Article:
Survey studies completed during the COVID-19 pandemic in India,  Pakistan,  Libya,  Philippines,  and Poland  have reported that the majority of medical students had a negative perception or expressed dissatisfaction towards online learning. In the UK, conclusions from 2721 medical students across 39 medical schools, suggested students did not find online teaching to be engaging or enjoyable, with limited opportunities to ask questions, and did not find it as effective as face-to-face teaching . Dost et al.  reported that 82.17% of students felt that they could not learn practical clinical skills through online teaching with the authors acknowledging that clinical skills remain a pertinent barrier to online teaching. This concern was also expressed by physiotherapy students in our survey, with 94% of respondents feeling disadvantaged by the reduced opportunity to practice ‘hands-on skills,’ and 63% reporting that they were concerned this would affect their future employability. Although further exploration of this is beyond the reach of this study, it would be pertinent to investigate the longer-term impact of the shift to online delivery during the COVID-19 pandemic on the acquisition of clinical skills, student success in examinations and employment.
In the existing literature, students have reported experiencing a lack of motivation, difficulty concentrating, decreased faculty and peer interaction as further limitations of online learning . In continuity with the aforementioned studies, commonly perceived barriers to using online teaching platforms included family distraction (26.76%) and poor internet connection (21.53%). The accumulative effects of these negative perceptions to online learning using metrics such as student attendance and achievement were not investigated in this study. However, in nursing students, investigations have shown that that academic performance was inversely related to the students’ experience, with 43.6% considerably affected and 30.6% greatly affected by the transition to online learning . This outcome may imply that the overall dissatisfaction, anxiety towards online learning and perceived barriers that have been identified, may also have a contributing impact not only on the students experience but also on other critical variables including engagement, achievement and overall success during this period.
Despite respondents’ overall dissatisfaction with online learning within our study, perceived advantages were identified. This method of delivery can be extremely convenient allowing students to engage at times and in locations that are flexible . Just under half the student physiotherapists surveyed agreed that such flexibility is a benefit of an online delivery (49%, n =116, 95% CI 43 to 55). This was especially important during the COVID-19 pandemic where students experienced lockdown rules or periods of isolation. The improved use of technology and digital skills (58%, 137, 52 to 64), ability to learn at one’s own pace and the convenience of home learning (49%, 116, 43 to 55) were all suggested as advantages of online teaching. Some further examples of advantages highlighted by students were evidenced in their qualitative responses.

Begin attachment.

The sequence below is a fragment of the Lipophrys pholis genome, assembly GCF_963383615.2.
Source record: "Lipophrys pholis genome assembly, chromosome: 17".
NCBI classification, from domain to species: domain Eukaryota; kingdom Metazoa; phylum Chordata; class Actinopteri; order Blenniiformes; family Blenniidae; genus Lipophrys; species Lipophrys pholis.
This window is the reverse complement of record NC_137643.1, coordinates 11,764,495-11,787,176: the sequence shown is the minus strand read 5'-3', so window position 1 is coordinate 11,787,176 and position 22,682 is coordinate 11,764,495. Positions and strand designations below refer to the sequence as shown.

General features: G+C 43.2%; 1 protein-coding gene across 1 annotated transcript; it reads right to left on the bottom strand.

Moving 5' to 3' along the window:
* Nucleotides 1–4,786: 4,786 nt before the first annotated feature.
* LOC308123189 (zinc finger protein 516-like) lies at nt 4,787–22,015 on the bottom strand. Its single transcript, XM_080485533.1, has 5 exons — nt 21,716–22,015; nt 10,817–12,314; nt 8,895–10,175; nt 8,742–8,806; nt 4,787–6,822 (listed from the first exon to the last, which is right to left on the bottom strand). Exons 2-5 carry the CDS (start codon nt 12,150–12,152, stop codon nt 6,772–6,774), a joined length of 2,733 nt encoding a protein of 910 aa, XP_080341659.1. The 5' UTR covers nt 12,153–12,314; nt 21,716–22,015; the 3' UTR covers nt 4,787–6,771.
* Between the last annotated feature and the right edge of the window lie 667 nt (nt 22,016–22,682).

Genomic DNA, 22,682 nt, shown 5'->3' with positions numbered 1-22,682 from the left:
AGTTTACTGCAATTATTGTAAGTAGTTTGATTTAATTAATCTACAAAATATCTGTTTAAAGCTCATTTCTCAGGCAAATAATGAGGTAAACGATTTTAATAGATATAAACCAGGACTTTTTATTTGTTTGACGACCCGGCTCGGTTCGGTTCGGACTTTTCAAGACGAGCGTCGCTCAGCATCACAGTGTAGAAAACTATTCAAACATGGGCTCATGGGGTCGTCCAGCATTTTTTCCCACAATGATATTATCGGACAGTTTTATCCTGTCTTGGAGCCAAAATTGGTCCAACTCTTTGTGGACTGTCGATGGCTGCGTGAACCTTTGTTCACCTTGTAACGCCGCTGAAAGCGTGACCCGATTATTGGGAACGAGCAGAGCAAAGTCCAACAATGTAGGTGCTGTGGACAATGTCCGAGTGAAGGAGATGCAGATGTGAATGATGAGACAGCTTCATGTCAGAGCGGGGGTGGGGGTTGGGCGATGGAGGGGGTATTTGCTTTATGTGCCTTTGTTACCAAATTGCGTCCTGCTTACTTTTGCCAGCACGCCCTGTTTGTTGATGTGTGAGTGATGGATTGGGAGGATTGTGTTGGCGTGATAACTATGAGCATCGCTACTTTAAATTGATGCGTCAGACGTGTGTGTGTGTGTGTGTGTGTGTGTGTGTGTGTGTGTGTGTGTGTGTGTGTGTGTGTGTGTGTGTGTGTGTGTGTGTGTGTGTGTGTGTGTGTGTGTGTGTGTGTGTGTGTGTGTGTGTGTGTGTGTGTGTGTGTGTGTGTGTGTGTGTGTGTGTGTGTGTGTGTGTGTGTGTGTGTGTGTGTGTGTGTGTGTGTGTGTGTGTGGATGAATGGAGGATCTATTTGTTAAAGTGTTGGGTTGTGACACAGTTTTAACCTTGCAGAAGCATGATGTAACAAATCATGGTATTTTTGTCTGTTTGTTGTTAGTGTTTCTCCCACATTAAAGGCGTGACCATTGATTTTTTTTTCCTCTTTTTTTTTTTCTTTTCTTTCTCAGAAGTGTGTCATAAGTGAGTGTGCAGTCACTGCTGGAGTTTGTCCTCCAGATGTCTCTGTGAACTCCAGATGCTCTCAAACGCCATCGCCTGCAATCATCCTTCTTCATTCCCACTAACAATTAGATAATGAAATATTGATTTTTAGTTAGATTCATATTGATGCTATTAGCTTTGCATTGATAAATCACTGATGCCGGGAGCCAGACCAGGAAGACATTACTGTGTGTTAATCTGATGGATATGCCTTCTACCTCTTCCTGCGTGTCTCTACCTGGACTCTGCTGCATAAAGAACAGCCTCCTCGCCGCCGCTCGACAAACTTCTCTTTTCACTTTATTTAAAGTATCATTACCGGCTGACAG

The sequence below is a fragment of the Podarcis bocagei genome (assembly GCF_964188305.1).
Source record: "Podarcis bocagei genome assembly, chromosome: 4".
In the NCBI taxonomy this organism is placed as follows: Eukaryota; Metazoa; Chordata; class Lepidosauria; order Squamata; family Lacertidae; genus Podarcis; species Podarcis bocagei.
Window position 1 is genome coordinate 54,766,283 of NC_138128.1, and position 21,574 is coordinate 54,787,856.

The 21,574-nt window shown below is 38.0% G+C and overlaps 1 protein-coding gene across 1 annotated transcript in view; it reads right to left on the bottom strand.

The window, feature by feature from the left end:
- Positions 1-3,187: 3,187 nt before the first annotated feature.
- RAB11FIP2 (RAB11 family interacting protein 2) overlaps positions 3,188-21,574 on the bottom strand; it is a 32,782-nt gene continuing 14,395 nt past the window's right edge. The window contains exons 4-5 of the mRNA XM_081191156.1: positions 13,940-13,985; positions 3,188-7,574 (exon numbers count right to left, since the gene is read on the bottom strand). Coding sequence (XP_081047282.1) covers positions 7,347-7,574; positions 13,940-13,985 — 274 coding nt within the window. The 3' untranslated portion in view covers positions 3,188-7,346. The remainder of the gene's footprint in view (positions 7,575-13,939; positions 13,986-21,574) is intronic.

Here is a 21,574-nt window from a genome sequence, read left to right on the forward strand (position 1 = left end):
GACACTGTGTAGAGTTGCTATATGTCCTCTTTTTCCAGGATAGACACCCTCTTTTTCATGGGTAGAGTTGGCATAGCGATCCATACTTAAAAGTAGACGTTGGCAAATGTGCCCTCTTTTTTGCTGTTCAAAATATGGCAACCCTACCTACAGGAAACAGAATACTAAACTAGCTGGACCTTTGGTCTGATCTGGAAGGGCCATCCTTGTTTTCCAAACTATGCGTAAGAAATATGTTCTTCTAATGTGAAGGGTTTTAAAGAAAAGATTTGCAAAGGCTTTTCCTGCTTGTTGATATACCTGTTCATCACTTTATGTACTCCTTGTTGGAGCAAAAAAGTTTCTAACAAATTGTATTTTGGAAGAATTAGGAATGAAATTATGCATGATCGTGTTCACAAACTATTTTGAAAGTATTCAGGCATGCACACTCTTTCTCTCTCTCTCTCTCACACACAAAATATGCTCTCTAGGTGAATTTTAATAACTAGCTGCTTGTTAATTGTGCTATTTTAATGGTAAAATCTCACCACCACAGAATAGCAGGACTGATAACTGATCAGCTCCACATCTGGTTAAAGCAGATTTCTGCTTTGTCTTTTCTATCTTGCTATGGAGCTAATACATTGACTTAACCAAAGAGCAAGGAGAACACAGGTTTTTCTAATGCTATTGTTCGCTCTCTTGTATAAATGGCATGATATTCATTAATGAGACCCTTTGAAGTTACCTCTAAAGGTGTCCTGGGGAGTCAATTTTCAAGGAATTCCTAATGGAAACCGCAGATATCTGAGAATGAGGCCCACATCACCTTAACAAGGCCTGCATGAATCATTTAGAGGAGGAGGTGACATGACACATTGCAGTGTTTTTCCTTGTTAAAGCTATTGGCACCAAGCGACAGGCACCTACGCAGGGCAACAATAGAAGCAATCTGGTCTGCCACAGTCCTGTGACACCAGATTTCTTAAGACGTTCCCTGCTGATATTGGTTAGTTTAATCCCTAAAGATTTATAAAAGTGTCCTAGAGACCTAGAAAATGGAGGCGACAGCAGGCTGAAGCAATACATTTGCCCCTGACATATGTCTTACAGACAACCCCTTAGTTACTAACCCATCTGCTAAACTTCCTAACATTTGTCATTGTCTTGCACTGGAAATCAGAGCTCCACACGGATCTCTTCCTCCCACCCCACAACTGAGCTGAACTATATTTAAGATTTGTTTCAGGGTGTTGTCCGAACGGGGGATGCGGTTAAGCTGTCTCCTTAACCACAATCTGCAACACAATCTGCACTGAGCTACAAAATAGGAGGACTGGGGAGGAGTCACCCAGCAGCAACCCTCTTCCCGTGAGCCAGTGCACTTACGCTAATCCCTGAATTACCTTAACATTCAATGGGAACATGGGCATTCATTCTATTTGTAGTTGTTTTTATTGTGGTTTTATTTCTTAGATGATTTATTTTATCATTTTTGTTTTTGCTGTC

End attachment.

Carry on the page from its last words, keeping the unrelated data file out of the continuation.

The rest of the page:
‘The increased use of virtual meetings and lecturer catch-ups have increased the accessibility of the teaching team.’
‘I like the safety of the home environment as it’s less intimidating compared to large lecture theatres and practical sessions.’
‘I am more productive at home with more time for study and research, due to not having to travel to campus.’
Similar benefits have been identified by UK medical students, with reduced travel time, increased flexibility, the ability to learn at an individual pace, increased comfort and reduced costs associated with online teaching approaches .
Synchronous and asynchronous delivery
A mixture of both synchronous and asynchronous delivery approaches was preferred by respondents. The ability to clarify learning with faculty (87%, 205, 82 to 91) and the structured nature of a synchronous delivery pattern (70%, 165, 64 to 75) was valued by the majority of physiotherapy students surveyed. Synchronous delivery has resulted in overall positive experiences reported by students across sectors including education and technology [50, 51]. Such synchronous delivery can facilitate a stronger feeling of connection to peers and faculty,  a perceived disadvantage of online learning identified by physiotherapists in our study. A community of practice is developed through the increased student engagement provided by real-time association between students and academic staff [11, 53]. The benefits of synchronous delivery included a stable platform for student communication, increased task focus, which infuses a greater sense of participation whilst increasing student outcomes [54, 55]. Qualitative themes emerged highlighting the importance of student interaction during synchronous sessions (Table 6). Active learning and engagement are imperative for student learning and the development of collaboration with peers is intrinsically linked to students’ perceptions of engagement [56, 57]. It is important that when the physiotherapy curriculum is delivered online, a range of pedagogical activities are undertaken to engage cohorts, in order to improve satisfaction which is linked to student success.